Transnational perspectives on women's art, feminism and curating


An International Research Network

Feminism has had a major impact on the work of artists and curators for forty years, and the twenty-first century has seen major exhibitions and museum initiatives from Vienna to Los Angeles that explore art from a feminist perspective. In spite of the force of its presence in the global art world, the relationship between feminism and art collection and presentation has had little critical analysis. Our research network on the theme of Transnational perspectives on women's art, feminism and curating was formed to establish an international community of scholars and curators who would begin to develop that analysis.


The main aim of our network was to share information and forge shared intellectual languages to develop a research practice, language and community that can accommodate the challenges presented by a globalized field of study. The network organised three symposia and four workshops allowing us to chart the research and analysis that is taking place across northern Europe and North America on feminism and curating; it provided opportunities to develop the critical and conceptual tools for studying the work of curating in relation to feminism; and it addressed specific historical and political issues in the history of art interpretation and feminism in the three regions included in the network (North America, northern Europe and post-communist Europe). As the network matured, the intention was to develop our contacts to include researchers and research from around the world.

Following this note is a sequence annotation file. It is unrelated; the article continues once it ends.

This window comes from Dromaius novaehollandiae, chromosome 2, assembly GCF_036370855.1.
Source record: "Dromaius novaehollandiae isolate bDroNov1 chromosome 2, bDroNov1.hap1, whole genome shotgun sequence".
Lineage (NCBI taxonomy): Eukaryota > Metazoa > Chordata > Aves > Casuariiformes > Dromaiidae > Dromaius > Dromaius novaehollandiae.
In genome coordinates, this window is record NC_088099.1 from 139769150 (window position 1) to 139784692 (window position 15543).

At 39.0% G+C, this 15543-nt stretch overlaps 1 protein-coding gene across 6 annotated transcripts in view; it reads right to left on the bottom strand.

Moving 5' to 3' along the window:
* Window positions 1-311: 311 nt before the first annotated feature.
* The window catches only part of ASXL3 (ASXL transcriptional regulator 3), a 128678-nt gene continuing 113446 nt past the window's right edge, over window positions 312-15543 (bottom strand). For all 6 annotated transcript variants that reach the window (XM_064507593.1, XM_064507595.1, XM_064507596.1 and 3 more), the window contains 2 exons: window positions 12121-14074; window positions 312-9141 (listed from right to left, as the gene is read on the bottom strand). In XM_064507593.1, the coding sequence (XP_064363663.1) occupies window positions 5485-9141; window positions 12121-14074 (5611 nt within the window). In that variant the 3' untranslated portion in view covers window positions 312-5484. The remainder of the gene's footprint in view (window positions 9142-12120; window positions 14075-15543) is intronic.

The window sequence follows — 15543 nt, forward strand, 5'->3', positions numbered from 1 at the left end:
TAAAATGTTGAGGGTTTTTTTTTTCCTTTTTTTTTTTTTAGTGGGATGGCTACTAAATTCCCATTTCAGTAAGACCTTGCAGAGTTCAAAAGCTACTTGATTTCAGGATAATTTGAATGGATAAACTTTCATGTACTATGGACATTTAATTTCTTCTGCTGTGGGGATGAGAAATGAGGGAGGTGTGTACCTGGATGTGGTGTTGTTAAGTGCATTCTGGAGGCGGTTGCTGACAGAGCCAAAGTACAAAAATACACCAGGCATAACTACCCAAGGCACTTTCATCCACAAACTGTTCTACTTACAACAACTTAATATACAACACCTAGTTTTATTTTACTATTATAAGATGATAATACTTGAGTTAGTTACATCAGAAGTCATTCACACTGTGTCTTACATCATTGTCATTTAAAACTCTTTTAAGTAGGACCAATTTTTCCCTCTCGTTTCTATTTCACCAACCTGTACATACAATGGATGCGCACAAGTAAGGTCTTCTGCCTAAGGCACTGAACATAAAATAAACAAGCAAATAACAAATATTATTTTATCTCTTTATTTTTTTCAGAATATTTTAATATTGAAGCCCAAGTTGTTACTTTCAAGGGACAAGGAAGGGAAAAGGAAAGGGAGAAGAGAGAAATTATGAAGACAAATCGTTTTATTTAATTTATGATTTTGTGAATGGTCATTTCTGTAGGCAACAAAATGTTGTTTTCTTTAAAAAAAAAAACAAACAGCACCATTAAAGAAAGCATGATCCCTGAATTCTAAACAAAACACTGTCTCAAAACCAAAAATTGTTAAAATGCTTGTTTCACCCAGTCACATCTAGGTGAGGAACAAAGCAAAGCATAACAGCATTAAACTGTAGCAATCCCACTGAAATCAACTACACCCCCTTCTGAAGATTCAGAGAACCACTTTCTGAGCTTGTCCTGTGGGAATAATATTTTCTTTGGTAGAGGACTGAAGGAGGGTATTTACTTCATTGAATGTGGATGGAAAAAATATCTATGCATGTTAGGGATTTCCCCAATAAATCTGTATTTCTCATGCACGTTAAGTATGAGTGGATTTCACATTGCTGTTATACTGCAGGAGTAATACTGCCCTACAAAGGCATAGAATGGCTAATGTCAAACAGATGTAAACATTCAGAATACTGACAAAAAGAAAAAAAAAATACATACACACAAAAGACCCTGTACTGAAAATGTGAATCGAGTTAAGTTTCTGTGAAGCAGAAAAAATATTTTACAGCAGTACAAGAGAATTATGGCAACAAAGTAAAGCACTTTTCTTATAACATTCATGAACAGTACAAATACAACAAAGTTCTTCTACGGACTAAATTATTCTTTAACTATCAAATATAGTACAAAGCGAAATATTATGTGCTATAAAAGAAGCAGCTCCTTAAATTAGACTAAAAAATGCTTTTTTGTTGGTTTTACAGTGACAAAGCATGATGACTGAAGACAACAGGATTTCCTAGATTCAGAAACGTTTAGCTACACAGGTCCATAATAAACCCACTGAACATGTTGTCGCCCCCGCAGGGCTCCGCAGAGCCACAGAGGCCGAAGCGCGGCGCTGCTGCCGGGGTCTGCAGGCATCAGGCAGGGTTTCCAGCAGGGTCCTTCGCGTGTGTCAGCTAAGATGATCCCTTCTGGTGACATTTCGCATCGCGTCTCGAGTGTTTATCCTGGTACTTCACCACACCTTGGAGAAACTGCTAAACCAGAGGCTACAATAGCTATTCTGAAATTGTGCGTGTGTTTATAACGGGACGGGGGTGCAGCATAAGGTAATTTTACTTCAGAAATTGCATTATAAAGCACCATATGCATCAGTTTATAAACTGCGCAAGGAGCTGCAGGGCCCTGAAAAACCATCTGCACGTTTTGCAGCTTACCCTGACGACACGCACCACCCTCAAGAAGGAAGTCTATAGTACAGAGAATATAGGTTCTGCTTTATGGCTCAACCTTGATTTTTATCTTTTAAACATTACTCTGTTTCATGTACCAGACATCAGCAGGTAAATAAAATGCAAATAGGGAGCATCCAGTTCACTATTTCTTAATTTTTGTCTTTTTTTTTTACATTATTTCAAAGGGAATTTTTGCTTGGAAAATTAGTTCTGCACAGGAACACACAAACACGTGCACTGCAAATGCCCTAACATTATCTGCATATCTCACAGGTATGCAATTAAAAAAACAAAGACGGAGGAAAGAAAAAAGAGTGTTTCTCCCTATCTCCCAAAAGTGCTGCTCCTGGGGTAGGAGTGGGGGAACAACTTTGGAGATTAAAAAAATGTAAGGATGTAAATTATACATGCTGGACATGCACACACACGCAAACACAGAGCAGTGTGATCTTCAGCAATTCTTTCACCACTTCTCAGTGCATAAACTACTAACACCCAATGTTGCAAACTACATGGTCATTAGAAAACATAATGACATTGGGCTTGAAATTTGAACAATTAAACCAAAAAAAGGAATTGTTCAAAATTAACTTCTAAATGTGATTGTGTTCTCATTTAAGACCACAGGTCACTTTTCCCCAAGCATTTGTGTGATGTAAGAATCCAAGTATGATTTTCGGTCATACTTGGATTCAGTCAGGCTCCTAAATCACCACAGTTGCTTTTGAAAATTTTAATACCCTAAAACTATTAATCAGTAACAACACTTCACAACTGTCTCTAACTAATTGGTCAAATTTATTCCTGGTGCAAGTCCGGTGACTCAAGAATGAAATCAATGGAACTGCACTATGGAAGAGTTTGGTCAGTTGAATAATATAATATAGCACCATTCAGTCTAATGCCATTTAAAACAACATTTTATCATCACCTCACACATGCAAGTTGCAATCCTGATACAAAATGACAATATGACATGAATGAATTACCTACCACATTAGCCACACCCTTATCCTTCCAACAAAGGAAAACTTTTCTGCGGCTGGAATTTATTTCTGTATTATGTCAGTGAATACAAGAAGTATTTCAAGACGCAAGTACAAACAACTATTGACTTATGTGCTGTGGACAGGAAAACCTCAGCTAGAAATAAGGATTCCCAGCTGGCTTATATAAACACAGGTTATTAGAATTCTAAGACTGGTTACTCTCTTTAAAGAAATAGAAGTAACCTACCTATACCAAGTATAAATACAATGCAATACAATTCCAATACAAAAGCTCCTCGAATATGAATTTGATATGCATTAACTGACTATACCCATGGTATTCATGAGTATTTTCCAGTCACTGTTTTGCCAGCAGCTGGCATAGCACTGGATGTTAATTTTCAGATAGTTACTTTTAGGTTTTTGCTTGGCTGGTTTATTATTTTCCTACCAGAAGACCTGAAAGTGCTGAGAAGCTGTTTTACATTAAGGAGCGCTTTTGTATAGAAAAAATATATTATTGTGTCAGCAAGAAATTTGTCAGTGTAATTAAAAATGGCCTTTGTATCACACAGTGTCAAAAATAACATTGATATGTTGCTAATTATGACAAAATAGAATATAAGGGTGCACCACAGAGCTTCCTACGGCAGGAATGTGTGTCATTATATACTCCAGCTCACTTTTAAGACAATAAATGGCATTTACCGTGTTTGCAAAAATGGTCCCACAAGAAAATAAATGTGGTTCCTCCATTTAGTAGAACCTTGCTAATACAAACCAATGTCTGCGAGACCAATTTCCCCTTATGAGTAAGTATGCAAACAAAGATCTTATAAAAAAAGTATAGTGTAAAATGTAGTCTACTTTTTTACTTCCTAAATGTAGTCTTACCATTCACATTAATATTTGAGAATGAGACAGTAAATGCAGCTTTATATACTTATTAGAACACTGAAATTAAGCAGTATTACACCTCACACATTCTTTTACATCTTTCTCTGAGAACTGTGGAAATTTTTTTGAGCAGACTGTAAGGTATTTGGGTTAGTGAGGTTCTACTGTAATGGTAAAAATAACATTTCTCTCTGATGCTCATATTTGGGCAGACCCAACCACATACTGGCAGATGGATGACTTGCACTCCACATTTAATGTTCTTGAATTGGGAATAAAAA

The network partners included two major museums whose research profile includes work on curating and collections- the Smithsonian Museum of American Art in Washington D.C. and Tate Modern in London - as well as academic institutions with a special interest in feminism and art studies, including the Canadian Women Artists History Initiative at Concordia University in Montreal, and the Department of Art History at the University of Stockholm. The inclusion of museums and curators in the network alongside universities was designed to ensure that the viewpoints of practising curators were included, and to create collegial exchange between researchers in different institutional settings.



Part of the work of the grant was to document the partners' activities within a series of online resources, to include: webcasts or podcasts of public symposia talks; reports on the proceedings of network seminars; and an email discussion group accessible to any interested researcher.  To join the Feminism and Curating email discussion group, contact Lara Perry.